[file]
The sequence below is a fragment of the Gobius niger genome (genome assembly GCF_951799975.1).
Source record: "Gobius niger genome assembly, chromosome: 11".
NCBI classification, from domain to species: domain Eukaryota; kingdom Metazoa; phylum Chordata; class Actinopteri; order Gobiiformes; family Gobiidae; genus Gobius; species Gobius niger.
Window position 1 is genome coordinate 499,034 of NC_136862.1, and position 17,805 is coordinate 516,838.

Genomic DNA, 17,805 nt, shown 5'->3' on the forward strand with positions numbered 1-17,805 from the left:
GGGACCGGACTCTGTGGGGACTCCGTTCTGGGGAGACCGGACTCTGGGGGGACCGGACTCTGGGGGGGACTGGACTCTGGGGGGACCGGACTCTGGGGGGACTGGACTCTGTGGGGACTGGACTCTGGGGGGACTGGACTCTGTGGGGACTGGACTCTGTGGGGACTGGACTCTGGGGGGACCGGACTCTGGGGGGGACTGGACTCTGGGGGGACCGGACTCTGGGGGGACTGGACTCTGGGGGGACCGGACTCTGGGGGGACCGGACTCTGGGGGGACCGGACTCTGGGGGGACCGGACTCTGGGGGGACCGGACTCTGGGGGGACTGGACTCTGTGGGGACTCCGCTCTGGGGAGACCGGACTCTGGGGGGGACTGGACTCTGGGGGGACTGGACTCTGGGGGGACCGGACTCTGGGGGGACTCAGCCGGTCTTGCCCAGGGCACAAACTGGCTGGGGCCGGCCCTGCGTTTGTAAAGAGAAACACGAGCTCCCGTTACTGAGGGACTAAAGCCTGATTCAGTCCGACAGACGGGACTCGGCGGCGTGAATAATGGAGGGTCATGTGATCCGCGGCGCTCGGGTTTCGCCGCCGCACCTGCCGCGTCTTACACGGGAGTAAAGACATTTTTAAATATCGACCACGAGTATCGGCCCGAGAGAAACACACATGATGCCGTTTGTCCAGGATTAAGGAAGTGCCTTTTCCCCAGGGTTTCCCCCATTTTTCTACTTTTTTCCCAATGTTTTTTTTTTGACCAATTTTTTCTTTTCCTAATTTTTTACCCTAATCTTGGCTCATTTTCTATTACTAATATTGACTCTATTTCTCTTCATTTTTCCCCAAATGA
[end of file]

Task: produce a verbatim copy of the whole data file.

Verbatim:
The sequence below is a fragment of the Gobius niger genome (genome assembly GCF_951799975.1).
Source record: "Gobius niger genome assembly, chromosome: 11".
NCBI classification, from domain to species: domain Eukaryota; kingdom Metazoa; phylum Chordata; class Actinopteri; order Gobiiformes; family Gobiidae; genus Gobius; species Gobius niger.
Window position 1 is genome coordinate 499,034 of NC_136862.1, and position 17,805 is coordinate 516,838.

Genomic DNA, 17,805 nt, shown 5'->3' on the forward strand with positions numbered 1-17,805 from the left:
GGGACCGGACTCTGTGGGGACTCCGTTCTGGGGAGACCGGACTCTGGGGGGACCGGACTCTGGGGGGGACTGGACTCTGGGGGGACCGGACTCTGGGGGGACTGGACTCTGTGGGGACTGGACTCTGGGGGGACTGGACTCTGTGGGGACTGGACTCTGTGGGGACTGGACTCTGGGGGGACCGGACTCTGGGGGGGACTGGACTCTGGGGGGACCGGACTCTGGGGGGACTGGACTCTGGGGGGACCGGACTCTGGGGGGACCGGACTCTGGGGGGACCGGACTCTGGGGGGACCGGACTCTGGGGGGACCGGACTCTGGGGGGACTGGACTCTGTGGGGACTCCGCTCTGGGGAGACCGGACTCTGGGGGGGACTGGACTCTGGGGGGACTGGACTCTGGGGGGACCGGACTCTGGGGGGACTCAGCCGGTCTTGCCCAGGGCACAAACTGGCTGGGGCCGGCCCTGCGTTTGTAAAGAGAAACACGAGCTCCCGTTACTGAGGGACTAAAGCCTGATTCAGTCCGACAGACGGGACTCGGCGGCGTGAATAATGGAGGGTCATGTGATCCGCGGCGCTCGGGTTTCGCCGCCGCACCTGCCGCGTCTTACACGGGAGTAAAGACATTTTTAAATATCGACCACGAGTATCGGCCCGAGAGAAACACACATGATGCCGTTTGTCCAGGATTAAGGAAGTGCCTTTTCCCCAGGGTTTCCCCCATTTTTCTACTTTTTTCCCAATGTTTTTTTTTTGACCAATTTTTTCTTTTCCTAATTTTTTACCCTAATCTTGGCTCATTTTCTATTACTAATATTGACTCTATTTCTCTTCATTTTTCCCCAAATGA